"Most Americans are not going to read that report like I just did. They're just going to hear snippets of it. But if they do impeachment hearings, in which they establish this narrative out there for all Americans to see, and to hear it in their own words --- from Robert Mueller to Don McGahn, to Hope Hicks, to everyone of them --- and hear what they have to say, to describe what happened, I think that's important for the record. It's important for the voters to have that as they go to the voting booth, whether Trump is convicted or not."
In case you're wondering, the phone number to reach your member of Congress is 202-224-3121. I bet they'd like to hear from you...
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READER COMMENTS ON "Mueller Report Places Impeachment 'Squarely on Doorstep' of Congress: 'BradCast' 4/19/2019" (One Response so far...)
COMMENT #1 [Permalink] ...
Donald Pruden, Jr., a/k/a The Enemy Combatant
said on 4/22/2019 @ 2:13 pm PT...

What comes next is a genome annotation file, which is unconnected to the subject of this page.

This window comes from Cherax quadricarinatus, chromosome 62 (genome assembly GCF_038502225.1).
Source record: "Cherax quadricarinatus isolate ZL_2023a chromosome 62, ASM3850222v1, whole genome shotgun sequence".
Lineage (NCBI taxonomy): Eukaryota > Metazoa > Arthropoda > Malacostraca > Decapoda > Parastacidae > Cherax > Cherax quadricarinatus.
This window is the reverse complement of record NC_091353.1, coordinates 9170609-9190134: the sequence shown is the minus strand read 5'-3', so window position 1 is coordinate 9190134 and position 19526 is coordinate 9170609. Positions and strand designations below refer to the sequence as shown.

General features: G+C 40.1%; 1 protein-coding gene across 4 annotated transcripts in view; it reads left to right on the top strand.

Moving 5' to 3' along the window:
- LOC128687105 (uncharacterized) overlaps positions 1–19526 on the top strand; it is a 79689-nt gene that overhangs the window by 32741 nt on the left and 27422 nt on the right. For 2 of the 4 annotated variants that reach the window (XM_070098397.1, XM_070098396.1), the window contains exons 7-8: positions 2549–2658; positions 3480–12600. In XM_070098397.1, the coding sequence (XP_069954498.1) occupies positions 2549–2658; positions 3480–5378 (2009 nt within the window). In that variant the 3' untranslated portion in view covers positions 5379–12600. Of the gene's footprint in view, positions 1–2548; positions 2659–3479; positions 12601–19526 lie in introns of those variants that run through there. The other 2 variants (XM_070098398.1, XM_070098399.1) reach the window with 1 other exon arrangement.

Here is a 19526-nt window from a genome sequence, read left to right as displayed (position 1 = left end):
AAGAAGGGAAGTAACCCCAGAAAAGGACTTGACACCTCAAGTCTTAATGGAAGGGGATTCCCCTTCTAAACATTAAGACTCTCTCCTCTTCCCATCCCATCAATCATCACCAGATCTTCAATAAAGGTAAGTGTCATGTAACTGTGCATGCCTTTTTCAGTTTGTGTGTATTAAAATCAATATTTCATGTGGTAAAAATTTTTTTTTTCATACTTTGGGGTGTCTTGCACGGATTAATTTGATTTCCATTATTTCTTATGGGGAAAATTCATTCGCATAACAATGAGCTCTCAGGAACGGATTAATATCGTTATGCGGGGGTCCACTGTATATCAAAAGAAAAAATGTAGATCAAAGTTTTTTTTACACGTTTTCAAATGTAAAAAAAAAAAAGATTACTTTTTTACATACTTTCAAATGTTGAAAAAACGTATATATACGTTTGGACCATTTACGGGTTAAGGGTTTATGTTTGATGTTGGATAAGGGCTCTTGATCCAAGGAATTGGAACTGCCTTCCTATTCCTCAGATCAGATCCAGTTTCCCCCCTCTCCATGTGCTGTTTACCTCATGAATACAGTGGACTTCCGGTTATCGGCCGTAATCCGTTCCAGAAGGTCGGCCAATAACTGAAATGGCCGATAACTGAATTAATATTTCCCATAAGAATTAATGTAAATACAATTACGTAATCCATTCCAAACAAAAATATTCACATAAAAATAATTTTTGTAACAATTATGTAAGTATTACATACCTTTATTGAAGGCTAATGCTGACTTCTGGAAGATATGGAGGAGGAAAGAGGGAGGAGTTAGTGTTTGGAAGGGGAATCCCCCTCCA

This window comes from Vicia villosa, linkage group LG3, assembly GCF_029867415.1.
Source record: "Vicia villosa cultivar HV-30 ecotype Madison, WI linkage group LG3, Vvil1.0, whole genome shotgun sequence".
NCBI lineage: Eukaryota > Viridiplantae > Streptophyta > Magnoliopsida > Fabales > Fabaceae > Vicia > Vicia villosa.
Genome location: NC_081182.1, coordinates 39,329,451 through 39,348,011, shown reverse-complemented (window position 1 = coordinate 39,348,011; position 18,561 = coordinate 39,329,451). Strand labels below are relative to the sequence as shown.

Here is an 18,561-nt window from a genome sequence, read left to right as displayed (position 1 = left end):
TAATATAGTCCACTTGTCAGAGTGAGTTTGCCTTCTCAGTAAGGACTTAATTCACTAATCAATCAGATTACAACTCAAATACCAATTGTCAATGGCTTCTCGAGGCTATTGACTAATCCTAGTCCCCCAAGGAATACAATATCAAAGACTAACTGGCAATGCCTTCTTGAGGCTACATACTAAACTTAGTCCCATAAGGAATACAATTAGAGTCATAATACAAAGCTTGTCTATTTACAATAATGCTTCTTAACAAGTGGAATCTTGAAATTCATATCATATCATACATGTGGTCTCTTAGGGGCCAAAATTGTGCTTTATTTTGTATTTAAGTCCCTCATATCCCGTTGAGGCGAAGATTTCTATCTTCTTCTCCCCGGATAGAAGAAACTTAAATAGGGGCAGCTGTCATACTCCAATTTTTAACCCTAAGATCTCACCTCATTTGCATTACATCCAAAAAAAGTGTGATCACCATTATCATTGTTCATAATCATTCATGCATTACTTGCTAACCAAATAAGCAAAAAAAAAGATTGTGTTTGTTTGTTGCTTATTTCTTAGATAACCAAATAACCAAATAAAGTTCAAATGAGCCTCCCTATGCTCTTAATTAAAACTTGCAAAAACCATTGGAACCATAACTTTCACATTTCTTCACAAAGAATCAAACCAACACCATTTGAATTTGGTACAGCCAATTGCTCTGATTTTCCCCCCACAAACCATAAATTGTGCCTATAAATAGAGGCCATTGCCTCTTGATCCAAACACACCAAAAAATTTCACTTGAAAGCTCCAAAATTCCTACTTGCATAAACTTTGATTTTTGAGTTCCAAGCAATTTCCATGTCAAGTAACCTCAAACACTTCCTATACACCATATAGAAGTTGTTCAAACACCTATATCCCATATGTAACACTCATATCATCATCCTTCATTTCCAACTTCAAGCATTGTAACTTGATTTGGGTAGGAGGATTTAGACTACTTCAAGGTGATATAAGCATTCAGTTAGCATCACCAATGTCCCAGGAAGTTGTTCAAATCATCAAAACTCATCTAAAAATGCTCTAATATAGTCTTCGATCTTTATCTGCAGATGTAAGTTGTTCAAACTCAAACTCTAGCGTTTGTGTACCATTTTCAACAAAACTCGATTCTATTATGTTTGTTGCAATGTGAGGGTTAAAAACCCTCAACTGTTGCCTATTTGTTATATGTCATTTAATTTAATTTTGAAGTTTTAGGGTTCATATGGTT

I know the REAL reason some of the centrist Dems are spooked by the prospect of impeaching President Donald J. Trump. Many observers have suggested that some, like Speaker Nancy Pelosi, think that Trump may get a type of Bill Clinton-post-impeachment boost due to an enraged electorate perceiving an effort by the Dem controlled House to overturn the results of an election on meritless charges. Of course we know the differences between this moment and that one: Impeaching Trump would not be meritless for all sorts of reasons, whereas it was meritless in the case of Clinton, again, for all sorts of reasons; Trump does not have the majority of the public seeing a review of his actions as he sees it, but to the contrary the public is well aware of his crimes; in the case of Clinton all observers fully understood the Republican's real project, and there was even the matter of the blatant public hypocrisy of some of Clinton's attackers such as Newt Gingrich; for all its serious faults then and now the media has undertaken a lot of investigative journalism NOW as it did not then regarding the President's actions and suspect policies. Listeners to the Bradcast, Democracy Now!, any of Sirus XM’s Progressive Channel programs, readers of the Intercept, Daily Kos, Hullabaloo (hi, Digby!), the Russia-Skeptic press, the Nation Magazine, MSMNC's Prime-Time line-up and on and on all throughout the entire left-liberal-progressive-radical think-o-sphere all fully get what Trump is. So do the readers of the bestselling books by Corn and Isikoff, Michael Wolf, Carl Berstein and other. So do the readers of the investigative journalists in the mainstream press (as opposed to the political journalists in those same outlets...)